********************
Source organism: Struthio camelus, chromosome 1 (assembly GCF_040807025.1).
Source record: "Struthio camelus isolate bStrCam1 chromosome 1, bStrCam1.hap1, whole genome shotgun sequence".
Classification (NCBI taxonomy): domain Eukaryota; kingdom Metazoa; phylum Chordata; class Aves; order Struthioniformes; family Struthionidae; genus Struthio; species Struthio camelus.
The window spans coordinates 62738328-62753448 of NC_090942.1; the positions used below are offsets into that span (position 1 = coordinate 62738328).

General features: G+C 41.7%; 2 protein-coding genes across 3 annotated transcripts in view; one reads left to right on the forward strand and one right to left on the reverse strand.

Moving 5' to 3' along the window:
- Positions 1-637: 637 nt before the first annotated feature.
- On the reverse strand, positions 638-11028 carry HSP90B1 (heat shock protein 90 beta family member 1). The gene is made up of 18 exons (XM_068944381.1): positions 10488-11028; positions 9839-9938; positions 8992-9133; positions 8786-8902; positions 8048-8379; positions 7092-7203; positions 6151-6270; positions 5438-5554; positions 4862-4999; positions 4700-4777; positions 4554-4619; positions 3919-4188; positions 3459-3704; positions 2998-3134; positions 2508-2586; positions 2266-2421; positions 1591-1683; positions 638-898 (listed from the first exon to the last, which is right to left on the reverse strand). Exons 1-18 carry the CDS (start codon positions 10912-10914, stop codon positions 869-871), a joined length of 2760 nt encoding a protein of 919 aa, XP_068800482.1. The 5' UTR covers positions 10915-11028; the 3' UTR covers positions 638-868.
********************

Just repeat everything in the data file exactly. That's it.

Source organism: Struthio camelus, chromosome 1 (assembly GCF_040807025.1).
Source record: "Struthio camelus isolate bStrCam1 chromosome 1, bStrCam1.hap1, whole genome shotgun sequence".
Classification (NCBI taxonomy): domain Eukaryota; kingdom Metazoa; phylum Chordata; class Aves; order Struthioniformes; family Struthionidae; genus Struthio; species Struthio camelus.
The window spans coordinates 62738328-62753448 of NC_090942.1; the positions used below are offsets into that span (position 1 = coordinate 62738328).

General features: G+C 41.7%; 2 protein-coding genes across 3 annotated transcripts in view; one reads left to right on the forward strand and one right to left on the reverse strand.

Moving 5' to 3' along the window:
- Positions 1-637: 637 nt before the first annotated feature.
- On the reverse strand, positions 638-11028 carry HSP90B1 (heat shock protein 90 beta family member 1). The gene is made up of 18 exons (XM_068944381.1): positions 10488-11028; positions 9839-9938; positions 8992-9133; positions 8786-8902; positions 8048-8379; positions 7092-7203; positions 6151-6270; positions 5438-5554; positions 4862-4999; positions 4700-4777; positions 4554-4619; positions 3919-4188; positions 3459-3704; positions 2998-3134; positions 2508-2586; positions 2266-2421; positions 1591-1683; positions 638-898 (listed from the first exon to the last, which is right to left on the reverse strand). Exons 1-18 carry the CDS (start codon positions 10912-10914, stop codon positions 869-871), a joined length of 2760 nt encoding a protein of 919 aa, XP_068800482.1. The 5' UTR covers positions 10915-11028; the 3' UTR covers positions 638-868.